March 11, 2014
Gen 5 Fiber Channel - The Cornerstone of Resilient Data Center Storage Networks
Higher throughput is important for keeping up with the many server and storage technology advancements, but the true value of Gen 5 Fiber Channel goes well beyond faster links. Through proper equipment vendor selection, it is possible to dramatically simplify Storage Area Network (SAN) deployment and management and drive down operational costs, achieve higher reliability, and utilize the latest innovative, breakthrough technologies.
Overview of Gen 5 Fiber Channel
Gen 5 Fiber Channel is the latest evolution in Storage Area Networks (SANs). Based on technology developed by the T11 technical committee that defines Fiber Channel interfaces, Gen 5 Fiber Channel doubles the data throughput of 8 Gbps links, from 800 Megabytes per second (MB/sec) to 1600 MB/sec with Gen 5 Fiber Channel.
Deployed in 90 percent of Fortune 1000 data centers, Fiber Channel (FC) is the de facto standard for storage networking in the data center. Gen 5 Fiber Channel is the proven, purpose-built network infrastructure for data center storage, delivering unmatched reliability, scalability, and 16 Gbps performance.
The Need for Gen 5 Fiber Channel
Emerging and evolving critical workloads, higher-density virtualization, and cloud-based architectures are continuing to push the limits of SAN infrastructure. New technologies such as Flash-based storage and new Gen 5 Fiber Channel storage arrays are shifting the focus from storage to interconnect. This trend is driving ever higher Input/Output (I/O) and bandwidth requirements, driving the need for higher speeds, as well as more reliable networks.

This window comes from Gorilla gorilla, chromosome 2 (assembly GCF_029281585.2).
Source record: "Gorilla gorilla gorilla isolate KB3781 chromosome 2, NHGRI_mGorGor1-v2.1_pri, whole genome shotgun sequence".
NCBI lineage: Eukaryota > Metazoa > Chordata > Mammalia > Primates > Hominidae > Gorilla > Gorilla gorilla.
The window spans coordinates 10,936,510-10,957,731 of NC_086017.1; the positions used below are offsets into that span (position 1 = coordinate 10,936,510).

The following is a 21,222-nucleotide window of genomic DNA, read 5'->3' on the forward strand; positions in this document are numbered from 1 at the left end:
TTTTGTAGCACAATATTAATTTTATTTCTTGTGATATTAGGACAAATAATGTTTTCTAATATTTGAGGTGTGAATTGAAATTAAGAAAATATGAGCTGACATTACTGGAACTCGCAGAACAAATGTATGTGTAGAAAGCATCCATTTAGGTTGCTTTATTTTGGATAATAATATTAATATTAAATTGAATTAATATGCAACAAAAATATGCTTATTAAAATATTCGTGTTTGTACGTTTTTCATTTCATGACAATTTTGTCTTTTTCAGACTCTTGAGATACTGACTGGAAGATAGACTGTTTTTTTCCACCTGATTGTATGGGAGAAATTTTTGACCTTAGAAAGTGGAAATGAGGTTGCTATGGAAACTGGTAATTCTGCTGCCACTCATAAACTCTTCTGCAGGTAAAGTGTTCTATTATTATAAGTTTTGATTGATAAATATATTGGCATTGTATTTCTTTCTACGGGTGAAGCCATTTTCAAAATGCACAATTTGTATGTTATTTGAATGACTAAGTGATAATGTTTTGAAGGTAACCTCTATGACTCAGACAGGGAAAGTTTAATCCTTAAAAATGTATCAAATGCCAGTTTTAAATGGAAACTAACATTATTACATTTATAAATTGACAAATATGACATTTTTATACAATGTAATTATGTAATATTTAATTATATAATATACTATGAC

Multiple server and storage trends and technology advances are driving the need for Gen 5 Fiber Channel, including:
The big growth in all computing environments is the increasing size and number of software applications. The digitization of information and growing use of rich media and interactive Web 2.0 applications drive greater storage capacity and bandwidth requirements. In addition, applications such as databases and other mission-critical applications are growing rapidly, yet continue to require non-stop availability. The storage network must be prepared to handle increased capacity, greater throughput, and higher levels of resiliency.
High-Density Server Virtualization
Server virtualization allows multiple applications to share a single physical server, increasing efficiency and driving up server utilization rates. Evolving critical workloads and Tier 1 applications are being hosted on Virtual Machines (VMs). VM densities are steadily increasing to 10, 20, or more VMs per physical server—all booting from the SAN and accessing SAN resources. The increased usage, criticality, and density of VMs drive demand for higher performance (bandwidth and I/O), as well as increased reliability and availability from the storage infrastructure. In highly virtualized environments, any congestion, poor I/O performance, or failures in the storage network impact a larger number of applications.
Solid State Drives
Flash-based storage and SSDs are driving incredible advances in storage, dramatically reducing the historical I/O performance gap between the server side (with multi-core processors and faster memory) and the storage side. SSD storage addresses both I/O and throughput bottlenecks, enabling faster block and file-based storage performance for high-density virtualized workloads and traditional mission-critical applications. Whether they are deployed as standalone SSD-based arrays or directly connected to the server CPU and memory bus, SSDs accelerate I/O performance, driving the need for higher I/O bandwidth performance and greater availability from the storage network.